While it's no surprise these discount retailers gained popularity during the economic downturn, their rock-bottom prices aren't the only reason for their still growing appeal: Dollar store chains have undergone major makeovers in recent years, sprucing up their dingy digs and adding more compelling merchandise.
"At the start of the recession, they decided they didn't want to be recession-dependent retailers, but that they would become mainstream," Dave Marcotte, senior vice president of market research and retail consultancy Kantar Retail, tells DailyFinance.
The strategy appears to have paid off as the chains, which have long been patronized by the cash-strapped, have managed to capture more business from higher-income shoppers.
For example, Dollar General (DG), which just announced plans to open 625 stores this year, noted recently that its fastest growing customer segment is shoppers who earn more than $70,000 a year. And Dollar Tree (DLTR) was called out by Kantar Retail as one of the country's fast-growing retailers in a December report.
Here's why the dollar chains, including top players Dollar General and Family Dollar (FDO), have become some of the hottest places to shop.
Once synonymous with generic goods of dubious quality, dollar stores have made a big push in the past few years to upgrade their product mix with the addition of well-known brands -- from Tide laundry detergent to Kellogg's cereals.
"The addition of national brands brings consistency to the merchandise mix and appeals to brand-conscious consumers," Deborah Weinswig, a retail analyst with Citi, tells DailyFinance.
They've also sprinkled their store shelves with items that have a "wow" factor and can spark an emotional purchase -- what the retail industry calls "treasure hunt" goods -- which has created "a sense of excitement in dollar stores," Weinswig says.
And in their selections of general merchandise, these chains have increasingly moved away from "really cheap knockoff stuff" towards better-quality clothing and home goods. They've also standardized their inventory so that shoppers can expect more consistent product offerings year round.
About two years ago, Family Dollar launched Family Chef, a proprietary line of housewares, including cookware and kitchen gadgets, that marked a major upgrade from its prior "very spotty" offerings, Marcotte says.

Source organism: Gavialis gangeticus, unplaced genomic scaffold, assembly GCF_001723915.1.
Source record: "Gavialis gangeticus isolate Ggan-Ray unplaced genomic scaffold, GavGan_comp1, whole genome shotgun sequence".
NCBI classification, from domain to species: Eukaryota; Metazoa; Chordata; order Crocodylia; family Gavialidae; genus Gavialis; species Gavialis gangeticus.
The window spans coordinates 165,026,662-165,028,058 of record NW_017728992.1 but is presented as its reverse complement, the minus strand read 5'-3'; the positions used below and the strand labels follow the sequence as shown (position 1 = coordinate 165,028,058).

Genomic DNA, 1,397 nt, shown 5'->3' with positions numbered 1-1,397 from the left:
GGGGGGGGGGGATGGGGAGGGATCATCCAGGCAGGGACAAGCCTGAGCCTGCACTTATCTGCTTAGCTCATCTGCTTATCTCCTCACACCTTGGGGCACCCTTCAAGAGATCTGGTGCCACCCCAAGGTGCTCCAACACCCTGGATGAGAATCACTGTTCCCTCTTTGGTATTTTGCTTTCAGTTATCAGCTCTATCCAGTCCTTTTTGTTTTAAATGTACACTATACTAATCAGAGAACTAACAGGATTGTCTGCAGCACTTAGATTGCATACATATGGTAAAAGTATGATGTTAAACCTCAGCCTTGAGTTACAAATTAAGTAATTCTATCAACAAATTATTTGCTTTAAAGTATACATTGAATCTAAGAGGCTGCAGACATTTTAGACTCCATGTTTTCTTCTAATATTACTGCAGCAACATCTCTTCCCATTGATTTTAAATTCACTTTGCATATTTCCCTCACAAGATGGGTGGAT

Meanwhile, Dollar General added in more national brands like Hanes to its apparel mix, he says.
Compelling Grocery, Drug Store Alternative
Also in recent years, the dollar chains improved their food and consumables offerings, which has boosted foot traffic in the stores, Weinswig says. "They've added coolers, quick prep, and ready-to-eat food."
The upgrades are poised to "have the greatest impact on the food and drug retailers, as the dollar stores' convenience and competitive pricing gives consumers another option for making convenient purchases," according to Weinswig's Citi report, "Dollar Stores Well Positioned for Success."
Dollar chains have also given their stores facelifts.
"They've made the stores much easier to shop and simpler to navigate," Marcotte says. Today, many of them "are clean, attractive and well lit."
Convenience Fits with New Shopping Patterns
More consumers are forgoing massive shopping trips where they load up on household goods that will last them a month -- a shift that has been a boon for the dollar chains, Peter J. Keith, senior research analyst for hardline retail and consumer products for Piper Jaffray, tells DailyFinance.
"In terms of the dollar store popularity, I would say the greatest reason is convenience," he says. "Consumers are now preferring to make smaller purchases on a more frequent, as needed basis. This type of shopping lends itself well to dollar stores where you can park right by the front door and get in and out in five minutes. Conversely, a trip to Walmart (WMT) might take 30 minutes with the large parking lot and large store to navigate."
Meanwhile, some dollar chains are becoming even more bargain-conscious in their pricing due to the nation's lingering economic malaise.
Dollar General, for one, has expanded its offerings of $1 priced items in response to "the high unemployment levels among customers without a high school diploma," says Weinswig's report.